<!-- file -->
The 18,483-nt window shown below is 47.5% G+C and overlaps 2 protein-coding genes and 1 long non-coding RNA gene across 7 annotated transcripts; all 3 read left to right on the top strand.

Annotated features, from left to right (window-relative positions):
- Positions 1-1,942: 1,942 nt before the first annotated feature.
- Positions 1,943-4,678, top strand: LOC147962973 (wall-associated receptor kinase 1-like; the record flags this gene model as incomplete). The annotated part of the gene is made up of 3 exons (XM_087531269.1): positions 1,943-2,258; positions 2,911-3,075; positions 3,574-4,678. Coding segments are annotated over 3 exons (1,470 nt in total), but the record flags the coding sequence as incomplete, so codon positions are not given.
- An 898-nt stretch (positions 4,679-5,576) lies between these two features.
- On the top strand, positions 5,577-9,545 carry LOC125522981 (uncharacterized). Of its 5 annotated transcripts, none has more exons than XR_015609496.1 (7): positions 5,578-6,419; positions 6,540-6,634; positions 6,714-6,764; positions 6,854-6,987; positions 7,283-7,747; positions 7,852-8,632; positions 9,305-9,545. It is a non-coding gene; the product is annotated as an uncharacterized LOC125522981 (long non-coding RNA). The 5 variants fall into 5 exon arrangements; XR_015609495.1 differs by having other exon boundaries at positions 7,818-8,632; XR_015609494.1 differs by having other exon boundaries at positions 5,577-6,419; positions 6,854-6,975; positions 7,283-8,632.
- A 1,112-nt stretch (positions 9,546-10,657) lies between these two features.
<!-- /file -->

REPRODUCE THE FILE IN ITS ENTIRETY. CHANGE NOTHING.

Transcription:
The 18,483-nt window shown below is 47.5% G+C and overlaps 2 protein-coding genes and 1 long non-coding RNA gene across 7 annotated transcripts; all 3 read left to right on the top strand.

Annotated features, from left to right (window-relative positions):
- Positions 1-1,942: 1,942 nt before the first annotated feature.
- Positions 1,943-4,678, top strand: LOC147962973 (wall-associated receptor kinase 1-like; the record flags this gene model as incomplete). The annotated part of the gene is made up of 3 exons (XM_087531269.1): positions 1,943-2,258; positions 2,911-3,075; positions 3,574-4,678. Coding segments are annotated over 3 exons (1,470 nt in total), but the record flags the coding sequence as incomplete, so codon positions are not given.
- An 898-nt stretch (positions 4,679-5,576) lies between these two features.
- On the top strand, positions 5,577-9,545 carry LOC125522981 (uncharacterized). Of its 5 annotated transcripts, none has more exons than XR_015609496.1 (7): positions 5,578-6,419; positions 6,540-6,634; positions 6,714-6,764; positions 6,854-6,987; positions 7,283-7,747; positions 7,852-8,632; positions 9,305-9,545. It is a non-coding gene; the product is annotated as an uncharacterized LOC125522981 (long non-coding RNA). The 5 variants fall into 5 exon arrangements; XR_015609495.1 differs by having other exon boundaries at positions 7,818-8,632; XR_015609494.1 differs by having other exon boundaries at positions 5,577-6,419; positions 6,854-6,975; positions 7,283-8,632.
- A 1,112-nt stretch (positions 9,546-10,657) lies between these two features.